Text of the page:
The situation in Scotland was desperate. Poverty was widespread. In 1600, Scotland had not achieved an orderly government or established a rule of law. Society was lawless. Local lairds were constantly engaged in violent feuds, and corrupt sheriffs appointed by the lairds took the local law into their own hands. Agricultural methods were primitive compared to other parts of Europe. Artistic pursuits (other than music) were unknown. Peasants were regularly conscripted by their lairds to fight in frequent wars with England. The landscape long ago was denuded of trees. Cattle stealing was a favorite pastime (some McCullochs were notorious reivers). Humble farmers paid large fees to renew their leases of a few acres. There was barely enough food to carry families through the winter. Peasants lived in clusters of windowless hovels made from stone or banked turf with heather stuffed in the gaps to keep out the worst winter blasts. The roofs were thatch or turf. They lived with their livestock to keep warm in the winter. Peat fires burned in an open pit in the center of smoke-filled hovel. People slept and ate on the dirt floor (where they could see through the peat smoke). Infectious disease, including smallpox, plague, and malaria, regularly ravaged the countryside.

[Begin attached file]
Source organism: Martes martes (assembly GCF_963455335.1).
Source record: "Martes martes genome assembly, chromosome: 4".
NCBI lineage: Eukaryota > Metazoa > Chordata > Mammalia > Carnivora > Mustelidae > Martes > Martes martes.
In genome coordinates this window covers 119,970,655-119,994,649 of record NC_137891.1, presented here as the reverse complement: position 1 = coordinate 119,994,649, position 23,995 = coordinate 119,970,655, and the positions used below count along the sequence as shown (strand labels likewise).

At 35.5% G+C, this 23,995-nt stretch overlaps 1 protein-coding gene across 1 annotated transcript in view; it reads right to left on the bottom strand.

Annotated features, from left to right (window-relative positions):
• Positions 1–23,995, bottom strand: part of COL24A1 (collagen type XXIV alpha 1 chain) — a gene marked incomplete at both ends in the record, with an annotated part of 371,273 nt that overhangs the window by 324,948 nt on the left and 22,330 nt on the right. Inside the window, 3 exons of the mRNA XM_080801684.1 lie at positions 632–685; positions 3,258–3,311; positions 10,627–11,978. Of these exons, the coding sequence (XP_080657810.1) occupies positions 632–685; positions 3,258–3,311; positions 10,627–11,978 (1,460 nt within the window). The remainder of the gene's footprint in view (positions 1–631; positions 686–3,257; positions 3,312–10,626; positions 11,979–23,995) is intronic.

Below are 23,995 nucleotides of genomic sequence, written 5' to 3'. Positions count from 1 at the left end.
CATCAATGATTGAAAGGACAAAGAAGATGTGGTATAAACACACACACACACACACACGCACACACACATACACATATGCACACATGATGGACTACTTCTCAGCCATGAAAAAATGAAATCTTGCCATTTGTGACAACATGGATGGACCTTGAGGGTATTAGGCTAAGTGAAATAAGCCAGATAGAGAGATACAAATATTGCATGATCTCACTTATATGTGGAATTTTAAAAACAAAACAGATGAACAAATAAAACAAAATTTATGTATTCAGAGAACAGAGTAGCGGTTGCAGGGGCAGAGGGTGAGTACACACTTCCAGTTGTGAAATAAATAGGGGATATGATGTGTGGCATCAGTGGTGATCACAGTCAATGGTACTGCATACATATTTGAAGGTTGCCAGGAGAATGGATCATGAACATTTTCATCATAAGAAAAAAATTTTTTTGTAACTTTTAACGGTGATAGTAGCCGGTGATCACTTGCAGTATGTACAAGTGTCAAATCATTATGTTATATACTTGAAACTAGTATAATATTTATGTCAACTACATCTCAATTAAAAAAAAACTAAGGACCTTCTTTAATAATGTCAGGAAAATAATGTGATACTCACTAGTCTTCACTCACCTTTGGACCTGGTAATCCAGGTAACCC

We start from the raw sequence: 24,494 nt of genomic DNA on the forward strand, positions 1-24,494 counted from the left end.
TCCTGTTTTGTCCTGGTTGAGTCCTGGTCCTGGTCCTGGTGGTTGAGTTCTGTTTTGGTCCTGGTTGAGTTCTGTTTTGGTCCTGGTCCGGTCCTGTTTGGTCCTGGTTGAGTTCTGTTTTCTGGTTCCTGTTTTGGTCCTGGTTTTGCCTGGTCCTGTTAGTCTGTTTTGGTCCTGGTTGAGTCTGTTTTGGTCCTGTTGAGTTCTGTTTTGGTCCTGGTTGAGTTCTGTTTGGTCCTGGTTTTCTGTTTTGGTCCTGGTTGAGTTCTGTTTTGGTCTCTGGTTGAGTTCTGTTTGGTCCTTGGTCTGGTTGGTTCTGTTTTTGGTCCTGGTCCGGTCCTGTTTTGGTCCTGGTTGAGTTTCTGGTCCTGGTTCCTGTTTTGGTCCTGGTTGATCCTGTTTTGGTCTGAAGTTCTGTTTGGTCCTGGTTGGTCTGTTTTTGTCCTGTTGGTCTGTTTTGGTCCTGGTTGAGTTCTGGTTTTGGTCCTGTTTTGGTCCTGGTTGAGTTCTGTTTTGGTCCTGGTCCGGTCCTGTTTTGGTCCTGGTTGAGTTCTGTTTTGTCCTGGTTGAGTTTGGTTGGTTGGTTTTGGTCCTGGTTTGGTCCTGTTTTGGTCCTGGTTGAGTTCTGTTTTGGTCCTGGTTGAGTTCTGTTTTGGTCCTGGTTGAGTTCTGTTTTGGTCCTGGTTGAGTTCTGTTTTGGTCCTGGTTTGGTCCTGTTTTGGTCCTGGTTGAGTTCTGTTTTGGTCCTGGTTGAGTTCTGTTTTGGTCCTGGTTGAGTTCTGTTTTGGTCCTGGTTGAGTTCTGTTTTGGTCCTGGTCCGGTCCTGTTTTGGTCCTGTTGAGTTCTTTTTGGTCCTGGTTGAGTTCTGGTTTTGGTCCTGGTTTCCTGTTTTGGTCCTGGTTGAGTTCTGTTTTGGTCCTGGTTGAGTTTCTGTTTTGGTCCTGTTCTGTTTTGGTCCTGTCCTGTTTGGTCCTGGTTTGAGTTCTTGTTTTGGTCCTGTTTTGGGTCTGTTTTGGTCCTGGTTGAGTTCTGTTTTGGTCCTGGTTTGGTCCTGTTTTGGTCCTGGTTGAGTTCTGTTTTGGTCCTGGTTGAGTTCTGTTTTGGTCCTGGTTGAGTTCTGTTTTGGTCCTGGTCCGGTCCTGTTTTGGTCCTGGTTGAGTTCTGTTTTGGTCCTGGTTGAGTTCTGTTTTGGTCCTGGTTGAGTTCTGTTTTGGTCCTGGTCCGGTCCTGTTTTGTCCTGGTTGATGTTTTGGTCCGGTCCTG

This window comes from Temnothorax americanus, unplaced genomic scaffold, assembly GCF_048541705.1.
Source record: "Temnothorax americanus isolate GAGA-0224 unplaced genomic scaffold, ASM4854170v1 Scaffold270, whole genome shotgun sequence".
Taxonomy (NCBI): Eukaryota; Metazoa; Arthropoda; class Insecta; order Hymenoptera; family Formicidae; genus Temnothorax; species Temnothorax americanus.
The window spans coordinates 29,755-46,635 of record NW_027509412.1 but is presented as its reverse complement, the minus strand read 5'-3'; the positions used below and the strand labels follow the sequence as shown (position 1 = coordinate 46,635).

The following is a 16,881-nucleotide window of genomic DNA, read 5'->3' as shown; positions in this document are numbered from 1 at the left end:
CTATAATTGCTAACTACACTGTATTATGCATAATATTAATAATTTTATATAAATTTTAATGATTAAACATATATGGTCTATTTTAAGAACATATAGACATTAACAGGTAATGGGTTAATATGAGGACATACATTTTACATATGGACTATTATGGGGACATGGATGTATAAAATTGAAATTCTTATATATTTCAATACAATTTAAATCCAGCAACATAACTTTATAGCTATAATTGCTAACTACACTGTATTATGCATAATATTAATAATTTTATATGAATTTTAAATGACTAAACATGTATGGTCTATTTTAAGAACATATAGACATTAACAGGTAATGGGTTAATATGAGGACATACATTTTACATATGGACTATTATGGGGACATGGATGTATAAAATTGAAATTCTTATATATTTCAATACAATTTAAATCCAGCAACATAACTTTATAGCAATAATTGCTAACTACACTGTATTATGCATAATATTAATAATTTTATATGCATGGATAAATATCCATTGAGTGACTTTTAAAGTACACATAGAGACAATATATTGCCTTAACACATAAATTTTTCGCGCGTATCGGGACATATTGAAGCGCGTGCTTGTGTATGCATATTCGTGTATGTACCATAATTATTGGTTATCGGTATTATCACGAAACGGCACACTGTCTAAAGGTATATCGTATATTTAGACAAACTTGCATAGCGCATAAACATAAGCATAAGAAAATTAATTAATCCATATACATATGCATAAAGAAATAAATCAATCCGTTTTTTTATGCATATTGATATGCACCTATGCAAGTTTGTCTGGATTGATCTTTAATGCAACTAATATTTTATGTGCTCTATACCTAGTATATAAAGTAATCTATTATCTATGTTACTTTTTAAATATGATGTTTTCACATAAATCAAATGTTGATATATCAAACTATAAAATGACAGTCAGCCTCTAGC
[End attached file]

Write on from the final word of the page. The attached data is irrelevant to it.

Most tenant farmers were resigned to their place in life, but also found emotional security in being part of a community. There was little desire for change or to transform their traditional, feudal life. They knew no other alternative, and were blindly ignorant of the radical advances in science and society that were happening in Europe. In 1560, the fiery preacher John Knox brought the Scots news of the Protestant Reformation – a movement that quickly swept Scotland and introduced the concepts of democracy.  Protestantism was immediately popular with the Lowlanders and brought a new sense of moral decency to a decrepit society.